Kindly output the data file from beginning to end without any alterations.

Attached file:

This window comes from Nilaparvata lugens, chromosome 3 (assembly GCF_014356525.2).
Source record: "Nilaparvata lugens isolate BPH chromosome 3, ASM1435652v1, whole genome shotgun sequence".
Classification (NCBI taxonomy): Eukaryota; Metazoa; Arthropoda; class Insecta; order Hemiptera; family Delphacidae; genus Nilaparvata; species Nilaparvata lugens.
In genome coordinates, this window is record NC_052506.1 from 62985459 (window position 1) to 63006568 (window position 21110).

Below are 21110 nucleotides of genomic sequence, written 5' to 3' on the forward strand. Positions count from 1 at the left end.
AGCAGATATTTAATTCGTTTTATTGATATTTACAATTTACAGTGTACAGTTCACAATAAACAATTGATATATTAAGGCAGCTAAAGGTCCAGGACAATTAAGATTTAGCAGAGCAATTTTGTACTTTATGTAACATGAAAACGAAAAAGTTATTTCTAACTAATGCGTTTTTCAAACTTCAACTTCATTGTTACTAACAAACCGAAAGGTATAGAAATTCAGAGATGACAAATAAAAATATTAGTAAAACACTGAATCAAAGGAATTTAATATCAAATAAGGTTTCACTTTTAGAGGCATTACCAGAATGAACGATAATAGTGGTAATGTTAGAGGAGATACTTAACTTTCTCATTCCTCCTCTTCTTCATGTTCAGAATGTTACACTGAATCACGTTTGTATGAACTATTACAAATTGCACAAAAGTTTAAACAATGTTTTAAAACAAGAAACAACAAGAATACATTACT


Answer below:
This window comes from Nilaparvata lugens, chromosome 3 (assembly GCF_014356525.2).
Source record: "Nilaparvata lugens isolate BPH chromosome 3, ASM1435652v1, whole genome shotgun sequence".
Classification (NCBI taxonomy): Eukaryota; Metazoa; Arthropoda; class Insecta; order Hemiptera; family Delphacidae; genus Nilaparvata; species Nilaparvata lugens.
In genome coordinates, this window is record NC_052506.1 from 62985459 (window position 1) to 63006568 (window position 21110).

Below are 21110 nucleotides of genomic sequence, written 5' to 3' on the forward strand. Positions count from 1 at the left end.
AGCAGATATTTAATTCGTTTTATTGATATTTACAATTTACAGTGTACAGTTCACAATAAACAATTGATATATTAAGGCAGCTAAAGGTCCAGGACAATTAAGATTTAGCAGAGCAATTTTGTACTTTATGTAACATGAAAACGAAAAAGTTATTTCTAACTAATGCGTTTTTCAAACTTCAACTTCATTGTTACTAACAAACCGAAAGGTATAGAAATTCAGAGATGACAAATAAAAATATTAGTAAAACACTGAATCAAAGGAATTTAATATCAAATAAGGTTTCACTTTTAGAGGCATTACCAGAATGAACGATAATAGTGGTAATGTTAGAGGAGATACTTAACTTTCTCATTCCTCCTCTTCTTCATGTTCAGAATGTTACACTGAATCACGTTTGTATGAACTATTACAAATTGCACAAAAGTTTAAACAATGTTTTAAAACAAGAAACAACAAGAATACATTACT